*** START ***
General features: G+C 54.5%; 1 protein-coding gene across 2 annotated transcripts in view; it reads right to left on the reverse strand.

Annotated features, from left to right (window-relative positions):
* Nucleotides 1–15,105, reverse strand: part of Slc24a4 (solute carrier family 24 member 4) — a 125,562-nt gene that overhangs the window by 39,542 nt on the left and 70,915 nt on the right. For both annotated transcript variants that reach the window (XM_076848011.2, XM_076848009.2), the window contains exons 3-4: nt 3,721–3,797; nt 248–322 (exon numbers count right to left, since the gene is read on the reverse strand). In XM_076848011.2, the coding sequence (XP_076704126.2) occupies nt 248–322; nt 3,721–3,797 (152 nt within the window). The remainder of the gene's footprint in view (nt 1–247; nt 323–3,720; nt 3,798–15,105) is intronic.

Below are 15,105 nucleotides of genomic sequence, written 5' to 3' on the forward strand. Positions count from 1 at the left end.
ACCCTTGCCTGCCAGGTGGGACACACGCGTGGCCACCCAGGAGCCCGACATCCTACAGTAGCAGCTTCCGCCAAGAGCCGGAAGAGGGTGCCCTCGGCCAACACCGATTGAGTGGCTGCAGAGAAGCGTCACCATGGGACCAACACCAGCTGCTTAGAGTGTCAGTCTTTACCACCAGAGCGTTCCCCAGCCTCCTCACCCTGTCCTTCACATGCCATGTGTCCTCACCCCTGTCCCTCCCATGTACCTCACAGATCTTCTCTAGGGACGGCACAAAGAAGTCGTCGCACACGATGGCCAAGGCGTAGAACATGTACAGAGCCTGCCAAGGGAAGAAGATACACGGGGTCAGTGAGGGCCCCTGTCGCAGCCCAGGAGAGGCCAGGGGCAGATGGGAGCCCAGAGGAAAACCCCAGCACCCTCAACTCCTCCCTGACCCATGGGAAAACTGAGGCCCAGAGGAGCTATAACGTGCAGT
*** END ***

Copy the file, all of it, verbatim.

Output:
General features: G+C 54.5%; 1 protein-coding gene across 2 annotated transcripts in view; it reads right to left on the reverse strand.

Annotated features, from left to right (window-relative positions):
* Nucleotides 1–15,105, reverse strand: part of Slc24a4 (solute carrier family 24 member 4) — a 125,562-nt gene that overhangs the window by 39,542 nt on the left and 70,915 nt on the right. For both annotated transcript variants that reach the window (XM_076848011.2, XM_076848009.2), the window contains exons 3-4: nt 3,721–3,797; nt 248–322 (exon numbers count right to left, since the gene is read on the reverse strand). In XM_076848011.2, the coding sequence (XP_076704126.2) occupies nt 248–322; nt 3,721–3,797 (152 nt within the window). The remainder of the gene's footprint in view (nt 1–247; nt 323–3,720; nt 3,798–15,105) is intronic.

Below are 15,105 nucleotides of genomic sequence, written 5' to 3' on the forward strand. Positions count from 1 at the left end.
ACCCTTGCCTGCCAGGTGGGACACACGCGTGGCCACCCAGGAGCCCGACATCCTACAGTAGCAGCTTCCGCCAAGAGCCGGAAGAGGGTGCCCTCGGCCAACACCGATTGAGTGGCTGCAGAGAAGCGTCACCATGGGACCAACACCAGCTGCTTAGAGTGTCAGTCTTTACCACCAGAGCGTTCCCCAGCCTCCTCACCCTGTCCTTCACATGCCATGTGTCCTCACCCCTGTCCCTCCCATGTACCTCACAGATCTTCTCTAGGGACGGCACAAAGAAGTCGTCGCACACGATGGCCAAGGCGTAGAACATGTACAGAGCCTGCCAAGGGAAGAAGATACACGGGGTCAGTGAGGGCCCCTGTCGCAGCCCAGGAGAGGCCAGGGGCAGATGGGAGCCCAGAGGAAAACCCCAGCACCCTCAACTCCTCCCTGACCCATGGGAAAACTGAGGCCCAGAGGAGCTATAACGTGCAGT